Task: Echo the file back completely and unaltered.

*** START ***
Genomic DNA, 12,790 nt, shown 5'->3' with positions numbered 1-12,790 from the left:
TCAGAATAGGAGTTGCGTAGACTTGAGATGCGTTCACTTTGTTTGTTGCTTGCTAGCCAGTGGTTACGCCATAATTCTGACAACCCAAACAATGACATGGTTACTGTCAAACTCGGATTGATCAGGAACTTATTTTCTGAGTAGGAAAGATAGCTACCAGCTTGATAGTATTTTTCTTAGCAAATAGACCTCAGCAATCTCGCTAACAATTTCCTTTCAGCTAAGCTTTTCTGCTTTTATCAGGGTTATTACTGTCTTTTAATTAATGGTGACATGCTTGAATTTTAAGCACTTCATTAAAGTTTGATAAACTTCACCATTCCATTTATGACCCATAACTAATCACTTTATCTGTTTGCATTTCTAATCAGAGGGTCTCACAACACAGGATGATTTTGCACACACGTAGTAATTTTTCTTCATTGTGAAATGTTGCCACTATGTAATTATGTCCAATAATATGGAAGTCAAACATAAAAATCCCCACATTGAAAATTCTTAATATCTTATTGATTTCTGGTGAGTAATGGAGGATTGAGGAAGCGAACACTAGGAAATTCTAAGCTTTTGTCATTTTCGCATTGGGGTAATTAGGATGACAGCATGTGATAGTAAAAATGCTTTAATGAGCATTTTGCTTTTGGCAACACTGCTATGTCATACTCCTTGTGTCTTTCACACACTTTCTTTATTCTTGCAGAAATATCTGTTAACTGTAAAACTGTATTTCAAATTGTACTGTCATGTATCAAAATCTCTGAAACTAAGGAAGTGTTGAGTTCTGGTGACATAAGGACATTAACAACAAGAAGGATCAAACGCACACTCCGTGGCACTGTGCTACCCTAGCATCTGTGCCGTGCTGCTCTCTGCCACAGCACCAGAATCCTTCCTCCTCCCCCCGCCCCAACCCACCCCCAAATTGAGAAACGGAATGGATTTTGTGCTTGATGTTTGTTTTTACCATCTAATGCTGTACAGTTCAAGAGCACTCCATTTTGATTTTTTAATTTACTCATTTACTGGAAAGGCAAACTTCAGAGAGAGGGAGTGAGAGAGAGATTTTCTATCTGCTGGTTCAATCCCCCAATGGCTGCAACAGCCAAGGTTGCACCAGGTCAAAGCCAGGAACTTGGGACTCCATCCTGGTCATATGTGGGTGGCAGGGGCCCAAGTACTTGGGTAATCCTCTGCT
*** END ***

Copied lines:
Genomic DNA, 12,790 nt, shown 5'->3' with positions numbered 1-12,790 from the left:
TCAGAATAGGAGTTGCGTAGACTTGAGATGCGTTCACTTTGTTTGTTGCTTGCTAGCCAGTGGTTACGCCATAATTCTGACAACCCAAACAATGACATGGTTACTGTCAAACTCGGATTGATCAGGAACTTATTTTCTGAGTAGGAAAGATAGCTACCAGCTTGATAGTATTTTTCTTAGCAAATAGACCTCAGCAATCTCGCTAACAATTTCCTTTCAGCTAAGCTTTTCTGCTTTTATCAGGGTTATTACTGTCTTTTAATTAATGGTGACATGCTTGAATTTTAAGCACTTCATTAAAGTTTGATAAACTTCACCATTCCATTTATGACCCATAACTAATCACTTTATCTGTTTGCATTTCTAATCAGAGGGTCTCACAACACAGGATGATTTTGCACACACGTAGTAATTTTTCTTCATTGTGAAATGTTGCCACTATGTAATTATGTCCAATAATATGGAAGTCAAACATAAAAATCCCCACATTGAAAATTCTTAATATCTTATTGATTTCTGGTGAGTAATGGAGGATTGAGGAAGCGAACACTAGGAAATTCTAAGCTTTTGTCATTTTCGCATTGGGGTAATTAGGATGACAGCATGTGATAGTAAAAATGCTTTAATGAGCATTTTGCTTTTGGCAACACTGCTATGTCATACTCCTTGTGTCTTTCACACACTTTCTTTATTCTTGCAGAAATATCTGTTAACTGTAAAACTGTATTTCAAATTGTACTGTCATGTATCAAAATCTCTGAAACTAAGGAAGTGTTGAGTTCTGGTGACATAAGGACATTAACAACAAGAAGGATCAAACGCACACTCCGTGGCACTGTGCTACCCTAGCATCTGTGCCGTGCTGCTCTCTGCCACAGCACCAGAATCCTTCCTCCTCCCCCCGCCCCAACCCACCCCCAAATTGAGAAACGGAATGGATTTTGTGCTTGATGTTTGTTTTTACCATCTAATGCTGTACAGTTCAAGAGCACTCCATTTTGATTTTTTAATTTACTCATTTACTGGAAAGGCAAACTTCAGAGAGAGGGAGTGAGAGAGAGATTTTCTATCTGCTGGTTCAATCCCCCAATGGCTGCAACAGCCAAGGTTGCACCAGGTCAAAGCCAGGAACTTGGGACTCCATCCTGGTCATATGTGGGTGGCAGGGGCCCAAGTACTTGGGTAATCCTCTGCT